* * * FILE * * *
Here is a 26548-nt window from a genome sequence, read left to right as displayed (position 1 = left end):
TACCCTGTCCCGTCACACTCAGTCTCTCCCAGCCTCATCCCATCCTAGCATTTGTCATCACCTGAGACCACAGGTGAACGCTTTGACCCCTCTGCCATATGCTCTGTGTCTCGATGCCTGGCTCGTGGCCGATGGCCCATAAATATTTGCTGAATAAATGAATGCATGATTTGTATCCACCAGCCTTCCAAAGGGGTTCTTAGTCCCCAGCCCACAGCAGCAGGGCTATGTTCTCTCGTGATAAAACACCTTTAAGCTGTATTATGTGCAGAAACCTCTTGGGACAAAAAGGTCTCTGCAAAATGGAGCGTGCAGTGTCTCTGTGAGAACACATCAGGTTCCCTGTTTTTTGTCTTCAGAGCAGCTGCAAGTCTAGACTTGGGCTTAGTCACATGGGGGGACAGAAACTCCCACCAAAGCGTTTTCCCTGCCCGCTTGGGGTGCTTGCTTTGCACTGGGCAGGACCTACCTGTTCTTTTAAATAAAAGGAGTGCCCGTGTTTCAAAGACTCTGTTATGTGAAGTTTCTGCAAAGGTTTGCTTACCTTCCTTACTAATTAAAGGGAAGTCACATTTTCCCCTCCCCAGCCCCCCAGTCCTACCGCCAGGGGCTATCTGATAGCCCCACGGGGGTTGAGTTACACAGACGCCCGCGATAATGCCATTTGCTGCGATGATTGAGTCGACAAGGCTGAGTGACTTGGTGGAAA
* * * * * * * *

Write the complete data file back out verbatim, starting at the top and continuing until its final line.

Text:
Here is a 26548-nt window from a genome sequence, read left to right as displayed (position 1 = left end):
TACCCTGTCCCGTCACACTCAGTCTCTCCCAGCCTCATCCCATCCTAGCATTTGTCATCACCTGAGACCACAGGTGAACGCTTTGACCCCTCTGCCATATGCTCTGTGTCTCGATGCCTGGCTCGTGGCCGATGGCCCATAAATATTTGCTGAATAAATGAATGCATGATTTGTATCCACCAGCCTTCCAAAGGGGTTCTTAGTCCCCAGCCCACAGCAGCAGGGCTATGTTCTCTCGTGATAAAACACCTTTAAGCTGTATTATGTGCAGAAACCTCTTGGGACAAAAAGGTCTCTGCAAAATGGAGCGTGCAGTGTCTCTGTGAGAACACATCAGGTTCCCTGTTTTTTGTCTTCAGAGCAGCTGCAAGTCTAGACTTGGGCTTAGTCACATGGGGGGACAGAAACTCCCACCAAAGCGTTTTCCCTGCCCGCTTGGGGTGCTTGCTTTGCACTGGGCAGGACCTACCTGTTCTTTTAAATAAAAGGAGTGCCCGTGTTTCAAAGACTCTGTTATGTGAAGTTTCTGCAAAGGTTTGCTTACCTTCCTTACTAATTAAAGGGAAGTCACATTTTCCCCTCCCCAGCCCCCCAGTCCTACCGCCAGGGGCTATCTGATAGCCCCACGGGGGTTGAGTTACACAGACGCCCGCGATAATGCCATTTGCTGCGATGATTGAGTCGACAAGGCTGAGTGACTTGGTGGAAA